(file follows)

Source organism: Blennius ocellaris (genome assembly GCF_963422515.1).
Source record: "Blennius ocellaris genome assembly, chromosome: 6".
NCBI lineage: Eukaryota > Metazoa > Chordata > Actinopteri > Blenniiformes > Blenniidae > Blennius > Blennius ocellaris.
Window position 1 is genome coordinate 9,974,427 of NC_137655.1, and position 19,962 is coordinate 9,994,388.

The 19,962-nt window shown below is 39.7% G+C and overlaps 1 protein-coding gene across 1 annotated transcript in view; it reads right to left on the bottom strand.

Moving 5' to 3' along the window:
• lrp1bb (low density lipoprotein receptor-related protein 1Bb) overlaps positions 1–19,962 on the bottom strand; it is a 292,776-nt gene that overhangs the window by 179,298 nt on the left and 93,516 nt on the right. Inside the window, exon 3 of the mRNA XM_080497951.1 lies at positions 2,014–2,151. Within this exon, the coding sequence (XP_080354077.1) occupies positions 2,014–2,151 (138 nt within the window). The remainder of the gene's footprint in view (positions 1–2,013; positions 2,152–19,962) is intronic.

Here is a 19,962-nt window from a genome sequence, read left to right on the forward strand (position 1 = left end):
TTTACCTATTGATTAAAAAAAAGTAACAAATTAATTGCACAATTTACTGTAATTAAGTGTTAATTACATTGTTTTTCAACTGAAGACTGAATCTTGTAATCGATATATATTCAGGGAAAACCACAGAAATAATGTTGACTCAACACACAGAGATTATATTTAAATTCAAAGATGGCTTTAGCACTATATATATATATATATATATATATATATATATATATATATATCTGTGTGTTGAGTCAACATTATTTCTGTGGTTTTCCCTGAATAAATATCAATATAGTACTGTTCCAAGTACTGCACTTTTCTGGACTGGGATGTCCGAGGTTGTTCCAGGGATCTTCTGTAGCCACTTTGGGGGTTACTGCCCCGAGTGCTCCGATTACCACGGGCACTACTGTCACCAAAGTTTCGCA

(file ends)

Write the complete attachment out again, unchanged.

Source organism: Blennius ocellaris (genome assembly GCF_963422515.1).
Source record: "Blennius ocellaris genome assembly, chromosome: 6".
NCBI lineage: Eukaryota > Metazoa > Chordata > Actinopteri > Blenniiformes > Blenniidae > Blennius > Blennius ocellaris.
Window position 1 is genome coordinate 9,974,427 of NC_137655.1, and position 19,962 is coordinate 9,994,388.

The 19,962-nt window shown below is 39.7% G+C and overlaps 1 protein-coding gene across 1 annotated transcript in view; it reads right to left on the bottom strand.

Moving 5' to 3' along the window:
• lrp1bb (low density lipoprotein receptor-related protein 1Bb) overlaps positions 1–19,962 on the bottom strand; it is a 292,776-nt gene that overhangs the window by 179,298 nt on the left and 93,516 nt on the right. Inside the window, exon 3 of the mRNA XM_080497951.1 lies at positions 2,014–2,151. Within this exon, the coding sequence (XP_080354077.1) occupies positions 2,014–2,151 (138 nt within the window). The remainder of the gene's footprint in view (positions 1–2,013; positions 2,152–19,962) is intronic.

Here is a 19,962-nt window from a genome sequence, read left to right on the forward strand (position 1 = left end):
TTTACCTATTGATTAAAAAAAAGTAACAAATTAATTGCACAATTTACTGTAATTAAGTGTTAATTACATTGTTTTTCAACTGAAGACTGAATCTTGTAATCGATATATATTCAGGGAAAACCACAGAAATAATGTTGACTCAACACACAGAGATTATATTTAAATTCAAAGATGGCTTTAGCACTATATATATATATATATATATATATATATATATATATATATATCTGTGTGTTGAGTCAACATTATTTCTGTGGTTTTCCCTGAATAAATATCAATATAGTACTGTTCCAAGTACTGCACTTTTCTGGACTGGGATGTCCGAGGTTGTTCCAGGGATCTTCTGTAGCCACTTTGGGGGTTACTGCCCCGAGTGCTCCGATTACCACGGGCACTACTGTCACCAAAGTTTCGCA